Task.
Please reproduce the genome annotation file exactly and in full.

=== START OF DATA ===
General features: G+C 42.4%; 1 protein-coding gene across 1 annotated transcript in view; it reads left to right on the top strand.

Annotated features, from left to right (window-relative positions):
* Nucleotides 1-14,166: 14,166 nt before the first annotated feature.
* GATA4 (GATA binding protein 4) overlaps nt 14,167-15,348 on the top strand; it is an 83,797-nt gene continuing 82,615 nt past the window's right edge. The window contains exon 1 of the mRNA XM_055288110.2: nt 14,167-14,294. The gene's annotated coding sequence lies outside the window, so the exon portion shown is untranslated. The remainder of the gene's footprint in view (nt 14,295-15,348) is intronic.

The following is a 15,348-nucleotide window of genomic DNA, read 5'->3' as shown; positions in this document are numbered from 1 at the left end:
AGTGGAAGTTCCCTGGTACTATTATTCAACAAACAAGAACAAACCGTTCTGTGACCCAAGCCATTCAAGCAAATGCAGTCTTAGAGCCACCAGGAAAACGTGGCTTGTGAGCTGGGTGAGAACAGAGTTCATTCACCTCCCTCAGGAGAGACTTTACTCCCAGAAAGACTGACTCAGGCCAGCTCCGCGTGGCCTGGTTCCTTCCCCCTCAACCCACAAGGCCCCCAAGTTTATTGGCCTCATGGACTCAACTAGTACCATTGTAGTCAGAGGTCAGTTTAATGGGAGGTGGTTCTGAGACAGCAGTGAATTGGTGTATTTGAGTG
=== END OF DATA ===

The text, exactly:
General features: G+C 42.4%; 1 protein-coding gene across 1 annotated transcript in view; it reads left to right on the top strand.

Annotated features, from left to right (window-relative positions):
* Nucleotides 1-14,166: 14,166 nt before the first annotated feature.
* GATA4 (GATA binding protein 4) overlaps nt 14,167-15,348 on the top strand; it is an 83,797-nt gene continuing 82,615 nt past the window's right edge. The window contains exon 1 of the mRNA XM_055288110.2: nt 14,167-14,294. The gene's annotated coding sequence lies outside the window, so the exon portion shown is untranslated. The remainder of the gene's footprint in view (nt 14,295-15,348) is intronic.

The following is a 15,348-nucleotide window of genomic DNA, read 5'->3' as shown; positions in this document are numbered from 1 at the left end:
AGTGGAAGTTCCCTGGTACTATTATTCAACAAACAAGAACAAACCGTTCTGTGACCCAAGCCATTCAAGCAAATGCAGTCTTAGAGCCACCAGGAAAACGTGGCTTGTGAGCTGGGTGAGAACAGAGTTCATTCACCTCCCTCAGGAGAGACTTTACTCCCAGAAAGACTGACTCAGGCCAGCTCCGCGTGGCCTGGTTCCTTCCCCCTCAACCCACAAGGCCCCCAAGTTTATTGGCCTCATGGACTCAACTAGTACCATTGTAGTCAGAGGTCAGTTTAATGGGAGGTGGTTCTGAGACAGCAGTGAATTGGTGTATTTGAGTG